Four years ago today life threw one hell of a curve ball our way when my son was diagnosed with Type 1 diabetes. No one in our family expected this. It was like that scene in The Empire Strikes Back when we all found out that Darth Vader was Luke's father and everyone went Whaaaaaaat??
Anyway, in the diabetic community many Type 1's celebrate the day they were diagnosed like they would any other anniversary. It's called a dia-versary. We have never made a really big deal about his disease because I want Chris' life to be as normal as possible. But I thought I would remember this day by dedicating a post to it.
Four years. It's not that long, really. But it feels like more when you consider how much of his life and our life revolves around diabetes. That's 1,460 days of daily insulin injections, testing blood glucose levels, counting carb amounts, and doing math calculations with added injections, bg testing and carbs for those high or low sugars, and possible ketone testing if his sugar is too high. Then there's the constant worry on my end. And the physical, mental, and emotional toll this illness takes on his body.
If I had to use one word to describe diabetes I would say 'exhausting'. It requires constant maintenance. It is never-ending. There is no break, no relief. Everything that my pancreas does naturally without me thinking about it is what Chris has to manually do for himself. I could have pizza and a Sprite while watching a marathon of the original Star Wars trilogy in my bathrobe and not think anything of it. My son can do the same thing, except he would have to pause the movie to test his sugar levels and give himself an insulin injection before he eats. Unless he was low in which case he would eat and drink to bring his levels up and then re-test and dose accordingly because pizza is considered a slow-acting carb which can cause his sugar to spike as the night goes on. Once all that was taken care of he could go back to enjoying the movie. Of course, he could bring his supplies to the couch and do his diabetic maintenance routine without interruption. My point is that unlike me, he can't just eat and watch Han Solo get frozen in carbonite. He has to be mindful of his body because his pancreas doesn't work.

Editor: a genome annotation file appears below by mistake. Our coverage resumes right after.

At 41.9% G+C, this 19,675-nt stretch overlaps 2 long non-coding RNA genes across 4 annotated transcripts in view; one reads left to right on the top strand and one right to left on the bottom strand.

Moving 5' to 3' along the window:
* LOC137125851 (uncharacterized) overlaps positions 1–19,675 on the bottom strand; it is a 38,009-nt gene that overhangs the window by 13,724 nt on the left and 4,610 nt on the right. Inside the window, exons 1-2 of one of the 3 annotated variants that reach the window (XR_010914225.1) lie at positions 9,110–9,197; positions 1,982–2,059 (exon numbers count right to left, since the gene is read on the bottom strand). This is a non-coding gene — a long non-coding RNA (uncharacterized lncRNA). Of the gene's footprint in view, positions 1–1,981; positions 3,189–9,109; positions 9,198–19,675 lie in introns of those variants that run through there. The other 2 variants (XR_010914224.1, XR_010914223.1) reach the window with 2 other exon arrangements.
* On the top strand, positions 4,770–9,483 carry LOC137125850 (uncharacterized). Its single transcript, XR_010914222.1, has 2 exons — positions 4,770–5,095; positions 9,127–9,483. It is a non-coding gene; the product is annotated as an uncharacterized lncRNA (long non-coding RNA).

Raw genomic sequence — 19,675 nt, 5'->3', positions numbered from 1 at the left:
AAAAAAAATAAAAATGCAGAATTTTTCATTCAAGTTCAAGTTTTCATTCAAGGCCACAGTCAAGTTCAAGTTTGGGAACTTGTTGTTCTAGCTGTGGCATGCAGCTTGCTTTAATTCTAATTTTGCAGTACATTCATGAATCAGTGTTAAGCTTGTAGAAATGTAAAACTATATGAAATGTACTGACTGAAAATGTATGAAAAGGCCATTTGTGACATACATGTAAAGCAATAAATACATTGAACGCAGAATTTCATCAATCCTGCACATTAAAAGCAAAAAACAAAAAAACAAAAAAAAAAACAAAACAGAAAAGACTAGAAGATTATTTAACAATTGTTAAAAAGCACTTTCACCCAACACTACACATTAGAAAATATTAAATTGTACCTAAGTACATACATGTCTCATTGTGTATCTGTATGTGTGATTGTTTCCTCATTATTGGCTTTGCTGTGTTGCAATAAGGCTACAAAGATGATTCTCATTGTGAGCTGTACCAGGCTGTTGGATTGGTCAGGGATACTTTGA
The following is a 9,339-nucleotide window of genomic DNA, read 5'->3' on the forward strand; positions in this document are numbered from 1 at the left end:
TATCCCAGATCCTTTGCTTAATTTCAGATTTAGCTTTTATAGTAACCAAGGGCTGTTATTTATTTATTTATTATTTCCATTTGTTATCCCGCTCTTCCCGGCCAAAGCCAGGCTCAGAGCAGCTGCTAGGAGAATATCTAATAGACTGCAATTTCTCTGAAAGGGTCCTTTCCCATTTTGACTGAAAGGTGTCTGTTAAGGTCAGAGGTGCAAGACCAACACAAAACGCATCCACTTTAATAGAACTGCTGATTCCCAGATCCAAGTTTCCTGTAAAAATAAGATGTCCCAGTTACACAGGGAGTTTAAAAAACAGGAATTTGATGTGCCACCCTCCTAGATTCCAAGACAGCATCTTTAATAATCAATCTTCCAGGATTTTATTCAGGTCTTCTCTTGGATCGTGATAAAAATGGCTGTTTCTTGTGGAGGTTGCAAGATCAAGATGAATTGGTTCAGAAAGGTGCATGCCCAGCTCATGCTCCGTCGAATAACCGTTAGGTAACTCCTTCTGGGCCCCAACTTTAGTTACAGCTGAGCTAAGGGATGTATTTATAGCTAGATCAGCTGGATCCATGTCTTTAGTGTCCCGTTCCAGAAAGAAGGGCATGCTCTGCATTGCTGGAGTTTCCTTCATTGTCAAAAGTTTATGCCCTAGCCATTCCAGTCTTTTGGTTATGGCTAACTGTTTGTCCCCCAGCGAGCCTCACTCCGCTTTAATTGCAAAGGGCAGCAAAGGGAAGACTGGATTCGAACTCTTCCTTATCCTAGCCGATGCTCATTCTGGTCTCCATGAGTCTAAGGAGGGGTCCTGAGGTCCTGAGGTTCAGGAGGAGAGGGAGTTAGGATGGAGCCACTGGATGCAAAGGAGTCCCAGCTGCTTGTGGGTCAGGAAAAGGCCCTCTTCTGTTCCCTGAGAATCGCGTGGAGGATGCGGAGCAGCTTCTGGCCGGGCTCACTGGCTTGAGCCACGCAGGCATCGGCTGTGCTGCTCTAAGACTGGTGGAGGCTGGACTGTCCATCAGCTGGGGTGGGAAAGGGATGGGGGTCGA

Yes, this disease can be as burdensome as a non-stop chattering C3PO but some good has come out of it. My son has become more responsible for his age. He knows what needs to be done to maintain his health and he takes it as seriously as a young Padawan training to become a Jedi. I'm proud everyday of his mature attitude.
Also, he takes opportunities to educate people about diabetes. He used to be a bit reluctant to discuss it but now if someone asks him about his pump he doesn't mind talking about it. And during certain school assignments, when it was warranted, he made mention of his disease, which his teachers respected.
Sometimes there are battles. Like when he doesn't want to test again. Or the insulin injection hurt. Or when he's cranky because his sugar level is high. I understand all of these and I accept them because they are the Dark Side of this crappy illness. And because they don't occur every day. For the most part Chris handles his diabetes with dignity and grace. A lots of use of The Force.